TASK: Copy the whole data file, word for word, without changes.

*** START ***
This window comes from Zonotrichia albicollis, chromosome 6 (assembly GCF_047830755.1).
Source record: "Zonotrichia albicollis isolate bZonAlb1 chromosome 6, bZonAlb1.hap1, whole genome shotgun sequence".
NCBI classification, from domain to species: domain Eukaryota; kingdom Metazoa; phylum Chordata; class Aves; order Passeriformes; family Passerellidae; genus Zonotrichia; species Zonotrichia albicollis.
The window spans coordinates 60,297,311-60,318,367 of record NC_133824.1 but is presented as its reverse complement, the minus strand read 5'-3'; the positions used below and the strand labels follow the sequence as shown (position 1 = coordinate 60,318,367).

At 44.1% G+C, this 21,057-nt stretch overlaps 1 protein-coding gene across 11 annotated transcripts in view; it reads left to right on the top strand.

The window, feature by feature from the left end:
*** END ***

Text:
This window comes from Zonotrichia albicollis, chromosome 6 (assembly GCF_047830755.1).
Source record: "Zonotrichia albicollis isolate bZonAlb1 chromosome 6, bZonAlb1.hap1, whole genome shotgun sequence".
NCBI classification, from domain to species: domain Eukaryota; kingdom Metazoa; phylum Chordata; class Aves; order Passeriformes; family Passerellidae; genus Zonotrichia; species Zonotrichia albicollis.
The window spans coordinates 60,297,311-60,318,367 of record NC_133824.1 but is presented as its reverse complement, the minus strand read 5'-3'; the positions used below and the strand labels follow the sequence as shown (position 1 = coordinate 60,318,367).

At 44.1% G+C, this 21,057-nt stretch overlaps 1 protein-coding gene across 11 annotated transcripts in view; it reads left to right on the top strand.

The window, feature by feature from the left end: